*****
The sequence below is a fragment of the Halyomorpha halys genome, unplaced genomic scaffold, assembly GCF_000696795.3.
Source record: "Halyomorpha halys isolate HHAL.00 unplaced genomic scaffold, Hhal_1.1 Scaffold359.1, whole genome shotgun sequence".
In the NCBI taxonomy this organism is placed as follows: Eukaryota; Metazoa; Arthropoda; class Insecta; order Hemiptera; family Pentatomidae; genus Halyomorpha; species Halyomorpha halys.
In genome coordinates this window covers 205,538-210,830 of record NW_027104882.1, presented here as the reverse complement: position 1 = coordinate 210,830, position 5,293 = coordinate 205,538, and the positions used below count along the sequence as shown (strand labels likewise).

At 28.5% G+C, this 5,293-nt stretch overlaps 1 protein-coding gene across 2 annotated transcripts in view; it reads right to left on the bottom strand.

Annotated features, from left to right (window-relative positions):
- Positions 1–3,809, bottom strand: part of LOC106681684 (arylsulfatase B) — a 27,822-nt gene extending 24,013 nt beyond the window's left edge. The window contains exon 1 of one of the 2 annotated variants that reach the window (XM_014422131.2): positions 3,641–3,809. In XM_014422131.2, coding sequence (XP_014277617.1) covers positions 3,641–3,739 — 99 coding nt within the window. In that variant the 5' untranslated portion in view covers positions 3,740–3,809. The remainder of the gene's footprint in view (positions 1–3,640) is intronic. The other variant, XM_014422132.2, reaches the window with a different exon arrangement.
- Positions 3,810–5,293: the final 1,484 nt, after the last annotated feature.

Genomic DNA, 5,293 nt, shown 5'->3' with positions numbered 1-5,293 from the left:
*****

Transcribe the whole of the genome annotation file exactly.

The sequence below is a fragment of the Halyomorpha halys genome, unplaced genomic scaffold, assembly GCF_000696795.3.
Source record: "Halyomorpha halys isolate HHAL.00 unplaced genomic scaffold, Hhal_1.1 Scaffold359.1, whole genome shotgun sequence".
In the NCBI taxonomy this organism is placed as follows: Eukaryota; Metazoa; Arthropoda; class Insecta; order Hemiptera; family Pentatomidae; genus Halyomorpha; species Halyomorpha halys.
In genome coordinates this window covers 205,538-210,830 of record NW_027104882.1, presented here as the reverse complement: position 1 = coordinate 210,830, position 5,293 = coordinate 205,538, and the positions used below count along the sequence as shown (strand labels likewise).

At 28.5% G+C, this 5,293-nt stretch overlaps 1 protein-coding gene across 2 annotated transcripts in view; it reads right to left on the bottom strand.

Annotated features, from left to right (window-relative positions):
- Positions 1–3,809, bottom strand: part of LOC106681684 (arylsulfatase B) — a 27,822-nt gene extending 24,013 nt beyond the window's left edge. The window contains exon 1 of one of the 2 annotated variants that reach the window (XM_014422131.2): positions 3,641–3,809. In XM_014422131.2, coding sequence (XP_014277617.1) covers positions 3,641–3,739 — 99 coding nt within the window. In that variant the 5' untranslated portion in view covers positions 3,740–3,809. The remainder of the gene's footprint in view (positions 1–3,640) is intronic. The other variant, XM_014422132.2, reaches the window with a different exon arrangement.
- Positions 3,810–5,293: the final 1,484 nt, after the last annotated feature.

Genomic DNA, 5,293 nt, shown 5'->3' with positions numbered 1-5,293 from the left: